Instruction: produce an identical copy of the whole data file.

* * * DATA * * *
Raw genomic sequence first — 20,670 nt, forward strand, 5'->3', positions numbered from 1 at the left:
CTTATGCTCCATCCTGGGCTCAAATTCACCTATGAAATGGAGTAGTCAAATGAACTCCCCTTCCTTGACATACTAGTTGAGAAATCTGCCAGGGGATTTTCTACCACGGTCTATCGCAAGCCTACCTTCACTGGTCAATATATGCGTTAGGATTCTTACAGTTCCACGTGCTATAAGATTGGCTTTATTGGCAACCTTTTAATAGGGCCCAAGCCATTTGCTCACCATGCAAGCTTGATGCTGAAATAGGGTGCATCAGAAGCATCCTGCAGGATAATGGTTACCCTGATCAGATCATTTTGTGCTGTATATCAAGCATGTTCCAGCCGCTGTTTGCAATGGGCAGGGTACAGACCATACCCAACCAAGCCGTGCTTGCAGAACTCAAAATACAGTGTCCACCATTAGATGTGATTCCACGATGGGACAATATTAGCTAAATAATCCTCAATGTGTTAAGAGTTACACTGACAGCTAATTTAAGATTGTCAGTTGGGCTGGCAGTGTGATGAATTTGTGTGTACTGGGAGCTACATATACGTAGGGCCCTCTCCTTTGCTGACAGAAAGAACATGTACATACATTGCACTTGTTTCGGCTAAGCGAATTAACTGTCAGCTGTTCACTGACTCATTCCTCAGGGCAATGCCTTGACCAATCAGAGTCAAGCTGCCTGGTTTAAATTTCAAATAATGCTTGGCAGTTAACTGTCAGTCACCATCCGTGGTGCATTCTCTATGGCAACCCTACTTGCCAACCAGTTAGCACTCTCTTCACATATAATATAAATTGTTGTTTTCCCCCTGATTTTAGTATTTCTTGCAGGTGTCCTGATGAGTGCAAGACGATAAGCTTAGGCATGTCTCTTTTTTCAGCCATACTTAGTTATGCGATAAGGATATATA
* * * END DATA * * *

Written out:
Raw genomic sequence first — 20,670 nt, forward strand, 5'->3', positions numbered from 1 at the left:
CTTATGCTCCATCCTGGGCTCAAATTCACCTATGAAATGGAGTAGTCAAATGAACTCCCCTTCCTTGACATACTAGTTGAGAAATCTGCCAGGGGATTTTCTACCACGGTCTATCGCAAGCCTACCTTCACTGGTCAATATATGCGTTAGGATTCTTACAGTTCCACGTGCTATAAGATTGGCTTTATTGGCAACCTTTTAATAGGGCCCAAGCCATTTGCTCACCATGCAAGCTTGATGCTGAAATAGGGTGCATCAGAAGCATCCTGCAGGATAATGGTTACCCTGATCAGATCATTTTGTGCTGTATATCAAGCATGTTCCAGCCGCTGTTTGCAATGGGCAGGGTACAGACCATACCCAACCAAGCCGTGCTTGCAGAACTCAAAATACAGTGTCCACCATTAGATGTGATTCCACGATGGGACAATATTAGCTAAATAATCCTCAATGTGTTAAGAGTTACACTGACAGCTAATTTAAGATTGTCAGTTGGGCTGGCAGTGTGATGAATTTGTGTGTACTGGGAGCTACATATACGTAGGGCCCTCTCCTTTGCTGACAGAAAGAACATGTACATACATTGCACTTGTTTCGGCTAAGCGAATTAACTGTCAGCTGTTCACTGACTCATTCCTCAGGGCAATGCCTTGACCAATCAGAGTCAAGCTGCCTGGTTTAAATTTCAAATAATGCTTGGCAGTTAACTGTCAGTCACCATCCGTGGTGCATTCTCTATGGCAACCCTACTTGCCAACCAGTTAGCACTCTCTTCACATATAATATAAATTGTTGTTTTCCCCCTGATTTTAGTATTTCTTGCAGGTGTCCTGATGAGTGCAAGACGATAAGCTTAGGCATGTCTCTTTTTTCAGCCATACTTAGTTATGCGATAAGGATATATA